Sir Elton John, Knight Commander of the Order of the British Empire, flew into Washington to testify Wednesday before members of the United States Senate — or, as they might more accurately be described, the Madmen Across the Water.
He had been called before an Appropriations subcommittee to speak about the importance of foreign aid, and particularly international AIDS spending. But, as might be expected of a 68-year-old rocker who did a large quantity of banned substances in his day, the witness occasionally veered off message — as when he described his life before he took up the cause of AIDS.
“My life was completely disordered,” Sir Elton, seated to the right of the evangelical minister Rick Warren, told the senators. “I was a drug addict. I was a self-obsessed [bad word for anus].”
On the dais, Sen. Lindsey Graham (R-S.C.), the subcommittee chairman, and Sen. Patrick Leahy (D-Vt.), until recently the president pro tempore of the Senate, could not hide grins.
There were several such unusual moments over the course of two hours: Warren clasping the gay musician’s hand and joking about them kissing each other, Graham telling photographers to get “back in your cages,” Leahy addressing the gathering on the topic of his wife’s popularity, and another committee member, Sen. Mark Kirk (R-Ill.), breaking into Spanish. Graham expressed pity for the stenographer.
“Very earthy committee we have here,” the chairman said.
The Rocket Man’s language may have been even saltier if he had been told what happened before the hearing. Witnesses and senators alike talked about the crucial importance of foreign aid and the need to protect it from budget cuts. But the evening before, a majority of senators — including Graham — voted to approve a budget resolution that cuts foreign aid.
Democrats complain that the Republican-authored budget resolution for fiscal 2016 cuts $1.1 billion from foreign aid next year and $47 billion over 10 years. President Obama had requested an increase from the current level of just over $50 billion. Members of the panel sidestepped this awkward situation, instead vowing to keep the foreign-aid budget from falling victim to even larger cuts that would have occurred under automatic “sequestration” rules. A Graham spokesman said the foreign-aid cut would have been deeper if not for an amendment Graham secured.
Graham said foreign-aid spending “is the smartest use of federal dollars of any place within the federal government.” He vowed to make sure “we not abandon this account at a time when we’re so close to achieving the purposes of this account, which is to change the world in a positive fashion.”
Sir Elton, in rose-colored sunglasses and wearing a purple polka-dot tie to liven up his business suit, was pitch perfect on this point. “There is a window of opportunity before us, a window through which we can very clearly see the end of AIDS within my lifetime. We cannot afford to let the window close,” he told the senators. “This is the most powerful legislative body in the world, and this Congress indeed has the power to end AIDS.”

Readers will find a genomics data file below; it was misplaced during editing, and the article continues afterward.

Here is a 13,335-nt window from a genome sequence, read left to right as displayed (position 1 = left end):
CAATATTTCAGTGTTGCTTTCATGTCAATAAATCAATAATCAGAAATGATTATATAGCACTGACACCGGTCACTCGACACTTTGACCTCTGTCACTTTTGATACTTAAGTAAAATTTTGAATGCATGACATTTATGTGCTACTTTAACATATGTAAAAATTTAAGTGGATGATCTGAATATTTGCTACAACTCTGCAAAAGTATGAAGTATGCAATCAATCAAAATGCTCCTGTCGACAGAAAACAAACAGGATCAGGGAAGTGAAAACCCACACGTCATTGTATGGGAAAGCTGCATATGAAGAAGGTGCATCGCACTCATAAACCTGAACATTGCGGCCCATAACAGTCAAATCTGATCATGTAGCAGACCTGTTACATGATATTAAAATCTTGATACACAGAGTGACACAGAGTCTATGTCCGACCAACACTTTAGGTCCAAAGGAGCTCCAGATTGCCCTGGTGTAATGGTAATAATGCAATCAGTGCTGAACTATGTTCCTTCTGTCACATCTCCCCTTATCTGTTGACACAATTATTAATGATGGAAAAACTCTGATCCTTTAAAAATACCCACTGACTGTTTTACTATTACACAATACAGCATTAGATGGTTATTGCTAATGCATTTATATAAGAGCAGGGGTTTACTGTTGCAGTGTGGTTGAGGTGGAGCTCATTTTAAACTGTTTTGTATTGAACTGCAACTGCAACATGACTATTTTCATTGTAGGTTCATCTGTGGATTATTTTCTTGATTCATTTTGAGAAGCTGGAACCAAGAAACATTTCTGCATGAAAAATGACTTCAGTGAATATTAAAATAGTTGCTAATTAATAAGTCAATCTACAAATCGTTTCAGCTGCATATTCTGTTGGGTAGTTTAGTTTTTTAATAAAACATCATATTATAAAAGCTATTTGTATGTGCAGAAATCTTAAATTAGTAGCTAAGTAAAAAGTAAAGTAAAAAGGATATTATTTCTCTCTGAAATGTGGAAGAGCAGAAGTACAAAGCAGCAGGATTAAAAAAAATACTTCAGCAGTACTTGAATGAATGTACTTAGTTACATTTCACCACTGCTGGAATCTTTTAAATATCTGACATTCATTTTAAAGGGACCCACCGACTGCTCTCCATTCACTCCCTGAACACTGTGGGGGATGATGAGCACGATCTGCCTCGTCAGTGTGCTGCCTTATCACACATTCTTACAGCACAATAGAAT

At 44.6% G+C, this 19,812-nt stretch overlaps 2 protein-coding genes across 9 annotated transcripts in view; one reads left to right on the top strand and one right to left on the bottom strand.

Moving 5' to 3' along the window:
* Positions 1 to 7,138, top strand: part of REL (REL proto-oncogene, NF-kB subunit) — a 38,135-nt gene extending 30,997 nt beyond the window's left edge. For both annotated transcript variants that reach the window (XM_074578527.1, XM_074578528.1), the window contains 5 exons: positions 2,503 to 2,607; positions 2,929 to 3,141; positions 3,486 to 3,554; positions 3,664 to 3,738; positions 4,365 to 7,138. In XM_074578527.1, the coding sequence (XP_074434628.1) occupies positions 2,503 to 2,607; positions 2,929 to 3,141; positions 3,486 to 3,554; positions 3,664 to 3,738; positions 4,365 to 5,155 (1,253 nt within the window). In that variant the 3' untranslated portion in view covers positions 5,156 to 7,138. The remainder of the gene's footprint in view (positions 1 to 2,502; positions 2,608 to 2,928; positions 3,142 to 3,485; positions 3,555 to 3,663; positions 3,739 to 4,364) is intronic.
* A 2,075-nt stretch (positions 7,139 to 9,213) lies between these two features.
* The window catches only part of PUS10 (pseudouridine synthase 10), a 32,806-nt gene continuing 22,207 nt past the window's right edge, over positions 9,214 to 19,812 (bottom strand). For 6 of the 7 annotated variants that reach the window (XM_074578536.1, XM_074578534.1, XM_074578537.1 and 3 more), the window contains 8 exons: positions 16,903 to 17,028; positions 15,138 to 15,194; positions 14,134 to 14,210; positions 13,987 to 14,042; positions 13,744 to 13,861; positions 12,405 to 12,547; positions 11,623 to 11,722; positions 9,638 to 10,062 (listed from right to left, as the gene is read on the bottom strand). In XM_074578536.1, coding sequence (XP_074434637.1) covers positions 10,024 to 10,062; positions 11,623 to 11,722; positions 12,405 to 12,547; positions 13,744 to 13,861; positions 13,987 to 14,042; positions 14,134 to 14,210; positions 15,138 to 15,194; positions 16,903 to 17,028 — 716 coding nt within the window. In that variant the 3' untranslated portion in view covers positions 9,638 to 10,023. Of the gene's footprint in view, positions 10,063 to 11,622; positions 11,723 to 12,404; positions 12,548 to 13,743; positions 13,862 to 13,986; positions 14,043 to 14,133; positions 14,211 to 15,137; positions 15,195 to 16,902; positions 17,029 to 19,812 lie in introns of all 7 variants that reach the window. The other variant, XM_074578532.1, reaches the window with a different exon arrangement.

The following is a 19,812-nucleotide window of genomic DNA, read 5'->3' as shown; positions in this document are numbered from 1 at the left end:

But on Wednesday, the powerful legislators were star-struck.
Leahy stood in the hallway with camera-toting tourists and staffers, waiting for the singer to arrive. “Sir Elton,” the Democrat said in his opening statement, “we’ve known each other a number of years.”
Graham tried to one-up Leahy. “I’d like to mention that Bono could not be here today,” he said. “He’s had a very difficult accident. . . . He’s communicated with me several times regretting not being able to be here.” (Bono sang Tuesday at the funeral for David Goldberg in California.)
But Leahy was not to be outdone. “Can I just interject there?” he asked. “When I called him [Bono] after his accident — he was back in Dublin — he said the fellow members of the band said it’s a good thing he was wearing his helmet so he didn’t damage the sidewalks of New York.”
Graham, who posed for photos with Sir Elton after the hearing, was awed just by the simple act of the witness finishing his statement in the allotted minutes. “Ended right on time — it’s amazing!” Graham said.
Sir Elton, the aging pop star causing all this swooning, waxed philosophic about America (“This country gave everything to me as a professional musician, and it’s given everything to me as a human being”), the pope (he’s a fan), and his belief that Jesus “would be appalled at the way people are being stigmatized” today if they have AIDS.
Graham thought the performance a triumph. “After this, how would you like to vote against this account? What would you say?” he asked.
Graham should know. Only hours earlier, he and his Senate colleagues cast just such a vote.